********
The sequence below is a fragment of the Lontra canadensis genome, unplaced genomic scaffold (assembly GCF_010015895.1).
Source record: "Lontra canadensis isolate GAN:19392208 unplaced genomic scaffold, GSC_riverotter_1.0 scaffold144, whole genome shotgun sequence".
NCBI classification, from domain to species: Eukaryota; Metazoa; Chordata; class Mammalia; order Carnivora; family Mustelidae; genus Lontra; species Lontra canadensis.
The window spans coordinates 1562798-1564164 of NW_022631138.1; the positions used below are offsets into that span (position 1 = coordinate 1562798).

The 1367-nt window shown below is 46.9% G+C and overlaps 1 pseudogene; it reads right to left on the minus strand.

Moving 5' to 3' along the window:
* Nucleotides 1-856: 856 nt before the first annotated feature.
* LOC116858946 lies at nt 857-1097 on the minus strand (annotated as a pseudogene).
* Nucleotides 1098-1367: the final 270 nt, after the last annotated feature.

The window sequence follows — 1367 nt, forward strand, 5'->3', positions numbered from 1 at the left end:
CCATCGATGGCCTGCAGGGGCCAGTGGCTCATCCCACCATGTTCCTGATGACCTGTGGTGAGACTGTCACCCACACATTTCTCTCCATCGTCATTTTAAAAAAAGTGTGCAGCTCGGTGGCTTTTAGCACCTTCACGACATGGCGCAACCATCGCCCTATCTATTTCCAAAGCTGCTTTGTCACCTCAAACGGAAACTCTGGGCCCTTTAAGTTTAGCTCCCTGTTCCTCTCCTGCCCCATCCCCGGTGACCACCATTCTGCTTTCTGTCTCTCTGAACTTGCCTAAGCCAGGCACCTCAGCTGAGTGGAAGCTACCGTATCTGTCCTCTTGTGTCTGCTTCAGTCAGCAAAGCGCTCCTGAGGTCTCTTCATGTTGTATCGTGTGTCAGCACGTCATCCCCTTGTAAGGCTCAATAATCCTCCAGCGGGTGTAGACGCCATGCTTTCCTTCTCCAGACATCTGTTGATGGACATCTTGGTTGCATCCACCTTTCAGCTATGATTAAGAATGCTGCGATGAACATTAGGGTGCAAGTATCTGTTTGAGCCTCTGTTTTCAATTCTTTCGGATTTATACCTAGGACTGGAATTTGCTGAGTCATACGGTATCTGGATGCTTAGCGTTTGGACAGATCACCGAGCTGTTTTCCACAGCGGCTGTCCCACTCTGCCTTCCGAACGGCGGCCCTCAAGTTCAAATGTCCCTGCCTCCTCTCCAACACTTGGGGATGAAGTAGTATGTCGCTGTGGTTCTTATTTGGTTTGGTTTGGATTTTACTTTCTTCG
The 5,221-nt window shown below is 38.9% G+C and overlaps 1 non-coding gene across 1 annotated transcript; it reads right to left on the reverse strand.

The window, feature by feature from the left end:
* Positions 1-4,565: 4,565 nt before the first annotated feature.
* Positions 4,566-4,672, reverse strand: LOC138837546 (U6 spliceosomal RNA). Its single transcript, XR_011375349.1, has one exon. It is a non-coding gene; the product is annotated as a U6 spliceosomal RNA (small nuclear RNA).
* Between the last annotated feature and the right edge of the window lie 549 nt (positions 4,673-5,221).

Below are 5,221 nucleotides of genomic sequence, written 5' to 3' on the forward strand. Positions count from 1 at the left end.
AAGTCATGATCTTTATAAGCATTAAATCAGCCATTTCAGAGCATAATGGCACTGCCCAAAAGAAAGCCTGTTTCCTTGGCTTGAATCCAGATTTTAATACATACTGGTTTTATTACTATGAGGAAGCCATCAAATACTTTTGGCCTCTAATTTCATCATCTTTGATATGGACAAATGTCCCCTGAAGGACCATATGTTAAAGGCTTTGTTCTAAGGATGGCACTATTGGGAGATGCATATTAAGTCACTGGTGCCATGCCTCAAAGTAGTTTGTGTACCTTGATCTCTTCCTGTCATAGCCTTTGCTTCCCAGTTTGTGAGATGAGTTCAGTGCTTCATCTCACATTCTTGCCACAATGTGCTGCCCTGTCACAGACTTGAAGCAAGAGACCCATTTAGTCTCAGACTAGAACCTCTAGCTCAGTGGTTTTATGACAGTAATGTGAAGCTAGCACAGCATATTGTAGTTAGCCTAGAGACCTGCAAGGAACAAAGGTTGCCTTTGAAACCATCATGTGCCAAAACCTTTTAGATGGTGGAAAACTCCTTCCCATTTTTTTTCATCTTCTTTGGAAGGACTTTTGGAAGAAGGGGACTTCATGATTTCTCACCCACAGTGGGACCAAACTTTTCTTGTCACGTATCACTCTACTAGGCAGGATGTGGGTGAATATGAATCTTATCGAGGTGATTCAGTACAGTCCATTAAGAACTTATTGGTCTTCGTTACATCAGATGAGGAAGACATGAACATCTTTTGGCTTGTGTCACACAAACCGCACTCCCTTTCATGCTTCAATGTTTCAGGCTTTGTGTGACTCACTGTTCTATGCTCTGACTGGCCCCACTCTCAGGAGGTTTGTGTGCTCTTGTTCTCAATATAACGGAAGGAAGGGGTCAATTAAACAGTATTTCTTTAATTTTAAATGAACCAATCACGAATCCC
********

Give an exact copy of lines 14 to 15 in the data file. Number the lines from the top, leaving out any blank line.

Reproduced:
* Positions 1-4,565: 4,565 nt before the first annotated feature.
* Positions 4,566-4,672, reverse strand: LOC138837546 (U6 spliceosomal RNA). Its single transcript, XR_011375349.1, has one exon. It is a non-coding gene; the product is annotated as a U6 spliceosomal RNA (small nuclear RNA).